Kings of the Road: How Frank Shorter, Bill Rodgers, and Alberto Salazar Made Running Go Boom (Houghton Mifflin Harcourt, $25.00, 240 pages)
Shorter, Rodgers and Salazar all ran at a time when the hunger for achievement coexisted with real hunger. The two complemented each other, perhaps more than money ever could.
Kings of the Road promised to be an exciting look at the running boom in the U.S. which arrived in 1972 and lasted a year more than a decade. (We now seem to be in the midst of a second running boom, at least when it comes to the sale of running shoes, trail running shoes and related gear.) It’s advertised as a look at the period through the eyes of three major American runners of the time — Frank Shorter, Bill Rodgers and Alberto Salazar. Unfortunately, none of the three main characters (all of whom were interviewed by the author) comes to life. And Cameron Stracher seems to have gone out of his way to create or perpetuate stereotypes of the three.
Shorter’s the intelligent, calculating figure; Rodgers is the intellectual lightweight member of the band — Ringo, if you will; and Salazar’s the brooding, anti-social and troubled Latino-American. It all comes off as dry, a bit lifeless and another road trip over territory that’s been well-covered before. In contrast, Duel in the Sun by John Brant, about the 1982 New York City Marathon, is near-essential reading for runners.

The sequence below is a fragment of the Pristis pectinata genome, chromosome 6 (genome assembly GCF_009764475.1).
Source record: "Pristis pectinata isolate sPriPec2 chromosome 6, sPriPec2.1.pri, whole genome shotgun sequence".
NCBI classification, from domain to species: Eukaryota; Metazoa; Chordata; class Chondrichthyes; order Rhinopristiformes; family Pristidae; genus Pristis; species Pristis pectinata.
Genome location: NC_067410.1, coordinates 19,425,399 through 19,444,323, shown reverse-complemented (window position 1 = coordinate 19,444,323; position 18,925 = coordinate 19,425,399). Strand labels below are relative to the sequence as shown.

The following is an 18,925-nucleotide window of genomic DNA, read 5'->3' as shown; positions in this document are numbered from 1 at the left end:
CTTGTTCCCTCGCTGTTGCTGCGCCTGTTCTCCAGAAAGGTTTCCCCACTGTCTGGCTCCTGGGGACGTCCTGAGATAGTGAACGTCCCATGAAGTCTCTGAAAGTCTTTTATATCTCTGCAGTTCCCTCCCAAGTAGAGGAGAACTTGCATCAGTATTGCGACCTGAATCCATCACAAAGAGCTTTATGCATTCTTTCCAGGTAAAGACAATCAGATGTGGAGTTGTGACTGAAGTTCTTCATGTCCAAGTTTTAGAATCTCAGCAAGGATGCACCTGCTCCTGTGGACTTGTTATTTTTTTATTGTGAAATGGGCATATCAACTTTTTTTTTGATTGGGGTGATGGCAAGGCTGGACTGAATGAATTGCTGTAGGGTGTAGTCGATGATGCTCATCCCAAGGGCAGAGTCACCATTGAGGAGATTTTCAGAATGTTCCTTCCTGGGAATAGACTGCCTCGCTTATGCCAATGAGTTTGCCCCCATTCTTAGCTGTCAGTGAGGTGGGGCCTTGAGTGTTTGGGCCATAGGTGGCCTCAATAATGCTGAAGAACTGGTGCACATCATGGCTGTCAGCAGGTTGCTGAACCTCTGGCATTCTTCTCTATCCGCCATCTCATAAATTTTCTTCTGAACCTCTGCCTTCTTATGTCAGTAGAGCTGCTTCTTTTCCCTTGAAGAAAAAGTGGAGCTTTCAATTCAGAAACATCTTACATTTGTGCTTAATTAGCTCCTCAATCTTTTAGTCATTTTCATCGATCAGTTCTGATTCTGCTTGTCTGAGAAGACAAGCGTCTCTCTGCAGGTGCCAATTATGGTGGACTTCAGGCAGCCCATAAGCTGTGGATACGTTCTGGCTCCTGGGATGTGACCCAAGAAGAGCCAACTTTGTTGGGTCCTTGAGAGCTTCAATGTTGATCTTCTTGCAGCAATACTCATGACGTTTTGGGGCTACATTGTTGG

Most troubling is the conclusion. Instead of tying things together in a logical fashion, Stracher proceeds to over-intellectualize running — as if it were the very basis of human ambition and existence. It’s not rocket science or — with the possible exception of Salazar — a matter of life and death. It’s not even only rock ‘n roll.
It’s getting outside and placing one foot in front of the other for a few miles and not a whole lot more.
A review copy was provided by the publisher. This book was released on April 9, 2013.